Gerald R. Ford, former President of the United States, passed away Tuesday at the age of 93, having become the longest lived president in American history, surpassing John Adams and Ronald Reagan. Ford should be remembered not merely for his fundamental decency but also his sense of restraint and deference to the national interest above that of the political interests of himself or his party. No greater recognition of the ethical difference between Jerry Ford and most other politicians of the time exists than can be summed up in but two words: President Agnew.

While Mr. Ford was the subject of many jokes during his tenure, it must be pointed out that in Ford's place, many of his ambitious peers would have cut corners where Gerald Ford walked the straight and narrow. Ford knew that issuing a pardon to Richard Nixon would immediately end his " honeymoon", poison his relations with the press and Congress and devastate his chances for election in 1976. He did it anyway and called up the Democratic Speaker of the House, Tip O'Neill beforehand and explained why without spin or sleight of hand that it was, he believed, the right thing to do for the country.

Ford was forced to clean-up after two great debacles, the Vietnam War and Watergate. It was a volatile time where respect for traditional American institutions, and in particular the presidency, was at low ebb. Ford understood that and his administration conducted political triage with policy and gesture. Having a "Watergate Baby" Democratic Congress that was filled with inexeperienced new members, very few of whom were Republicans and most of whom were more influenced by the antiwar and civil rights movements than their own party elders, Ford continued to pursue detente with the Soviets and avoided new military engagements. He eschewed trappings of the imperial presidency and where Nixon had isolated himself, Ford attempted to engage. Few presidents were ever less hated by their contemporaries than " good old Jerry."

As President, Ford helped boost the political careers of a number of men who went on to make a national impact, including Donald Rumsfeld, George H.W. Bush, Bob Dole, Dick Cheney, Alan Greenspan and David Gergen. His naming of Nelson Rockefeller to the Vice-Presidency effectively rewarded the latter man even as it represented the swan song of liberal "Rockefeller" Republicanism. After losing the race to Jimmy Carter in 1976, Ford enjoyed a low-key retirement, occasionally providing quiet advice to his successors and counseling the G.O.P. to exercise caution during the impeachment crisis of President Clinton.

Gerald Ford was dealt the weakest hand of any president in the history of the Republic, and for the most part, played his cards with realism and skill, being the right man for a troubled time.

Godspeed, Mr. President


Bruce Kesler

The Glittering Eye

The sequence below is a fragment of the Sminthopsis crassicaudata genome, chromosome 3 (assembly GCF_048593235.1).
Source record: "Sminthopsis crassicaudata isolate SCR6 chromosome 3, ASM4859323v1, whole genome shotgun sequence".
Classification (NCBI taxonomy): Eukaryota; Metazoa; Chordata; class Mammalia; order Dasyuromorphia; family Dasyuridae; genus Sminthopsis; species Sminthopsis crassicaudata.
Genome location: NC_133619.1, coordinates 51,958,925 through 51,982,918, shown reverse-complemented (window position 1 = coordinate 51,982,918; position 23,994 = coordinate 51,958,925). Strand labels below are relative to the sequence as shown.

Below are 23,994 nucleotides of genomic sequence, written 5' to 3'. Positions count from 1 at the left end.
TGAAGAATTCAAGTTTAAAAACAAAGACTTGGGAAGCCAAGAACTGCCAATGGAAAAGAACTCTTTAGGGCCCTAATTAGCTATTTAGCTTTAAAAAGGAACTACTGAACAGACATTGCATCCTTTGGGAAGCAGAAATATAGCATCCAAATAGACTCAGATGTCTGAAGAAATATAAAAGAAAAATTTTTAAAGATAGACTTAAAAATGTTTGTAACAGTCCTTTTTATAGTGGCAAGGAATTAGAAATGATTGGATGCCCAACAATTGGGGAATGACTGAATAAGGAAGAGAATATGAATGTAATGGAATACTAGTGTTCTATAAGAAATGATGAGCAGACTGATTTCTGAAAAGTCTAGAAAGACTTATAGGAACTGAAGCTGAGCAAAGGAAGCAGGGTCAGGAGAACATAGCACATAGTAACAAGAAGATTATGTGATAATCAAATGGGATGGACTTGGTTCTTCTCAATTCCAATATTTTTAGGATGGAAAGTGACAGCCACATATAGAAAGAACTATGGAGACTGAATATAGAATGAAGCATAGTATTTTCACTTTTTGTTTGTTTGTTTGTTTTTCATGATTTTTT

Steve DeAngelis

American Future


Chicago Boyz



The Duck of Minerva


RealClear Politics

Foreign Policy magazine online speculates on the tenure of Secretary of Defense Robert Gates, with quotes from Andrew Krepinevich, Noah Schachtman, Reuel Marc Gerecht and Thomas P.M. Barnett. An excerpt:


Gates spent 26 years in the CIA—two as its director—but he has come under fire for allegedly politicizing intelligence into spin his bosses like to hear and not revealing all he knew about the Iran-Contra scandal in the 1980s. Regardless, his nomination has been greeted with enthusiasm by former intelligence officers, who point out that Gates will take a renewed interest in stalled intelligence reform. Under Rumsfeld, the Pentagon took expanded control of intelligence operations, often working in isolation from the civilian intel agencies. Stephen Cambone, the Pentagon’s top intelligence official and a close ally of Rumsfeld’s, has already announced that he’ll resign at the end of the year, a signal that Gates will likely assert more control of intelligence gathering at the Pentagon with an aim to speed its integration with the other agencies.


Former CIA Middle East specialist Reuel Marc Gerecht told FP that Gates’s views on Iran are “profoundly wrongheaded.” Gates has advocated “direct dialogue” with Tehran for more than a decade (longer, if you count Iran-Contra), and in 2004 he cochaired a major report that called for “a new approach” to U.S.-Iranian relations. His has become the “consensus position” in Washington now, says Iran expert Ray Takeyh of the Council on Foreign Relations (though there’s still great debate about the “how” of negotiations). As for the U.S. airstrikes on Iranian nuclear facilities advocated by some neocons, including Joshua Muravchik in FP, Takeyh says the chances “went from 0.01 percent to 0” with Gates’s nomination. In his Senate Armed Services Committee hearing, Gates said that though he was “not optimistic” about discussions with the Islamic Republic, he “would counsel against military action, except as a last resort.”